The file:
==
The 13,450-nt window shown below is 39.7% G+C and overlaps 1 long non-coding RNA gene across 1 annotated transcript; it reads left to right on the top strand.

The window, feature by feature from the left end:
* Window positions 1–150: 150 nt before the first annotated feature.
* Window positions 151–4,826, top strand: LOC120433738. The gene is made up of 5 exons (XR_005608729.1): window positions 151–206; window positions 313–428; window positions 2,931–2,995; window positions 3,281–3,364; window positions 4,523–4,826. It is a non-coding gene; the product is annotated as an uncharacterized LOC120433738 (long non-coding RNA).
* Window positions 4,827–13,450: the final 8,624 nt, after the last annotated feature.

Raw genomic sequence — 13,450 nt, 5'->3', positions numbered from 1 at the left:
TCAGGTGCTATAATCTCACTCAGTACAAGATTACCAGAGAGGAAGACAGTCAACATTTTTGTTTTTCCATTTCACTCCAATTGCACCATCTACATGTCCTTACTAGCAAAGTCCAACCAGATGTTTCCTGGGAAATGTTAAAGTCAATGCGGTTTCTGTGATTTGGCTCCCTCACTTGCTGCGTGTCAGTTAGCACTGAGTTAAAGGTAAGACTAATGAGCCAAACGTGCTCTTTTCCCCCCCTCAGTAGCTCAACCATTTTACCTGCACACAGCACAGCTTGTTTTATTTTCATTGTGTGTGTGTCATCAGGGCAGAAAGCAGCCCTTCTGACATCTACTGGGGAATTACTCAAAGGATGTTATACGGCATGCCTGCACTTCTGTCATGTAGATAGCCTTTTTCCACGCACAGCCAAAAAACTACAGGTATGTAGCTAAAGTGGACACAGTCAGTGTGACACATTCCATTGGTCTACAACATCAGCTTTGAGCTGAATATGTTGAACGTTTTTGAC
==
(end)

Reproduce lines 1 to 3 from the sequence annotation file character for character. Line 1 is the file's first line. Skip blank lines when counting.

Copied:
The 13,450-nt window shown below is 39.7% G+C and overlaps 1 long non-coding RNA gene across 1 annotated transcript; it reads left to right on the top strand.

The window, feature by feature from the left end:
* Window positions 1–150: 150 nt before the first annotated feature.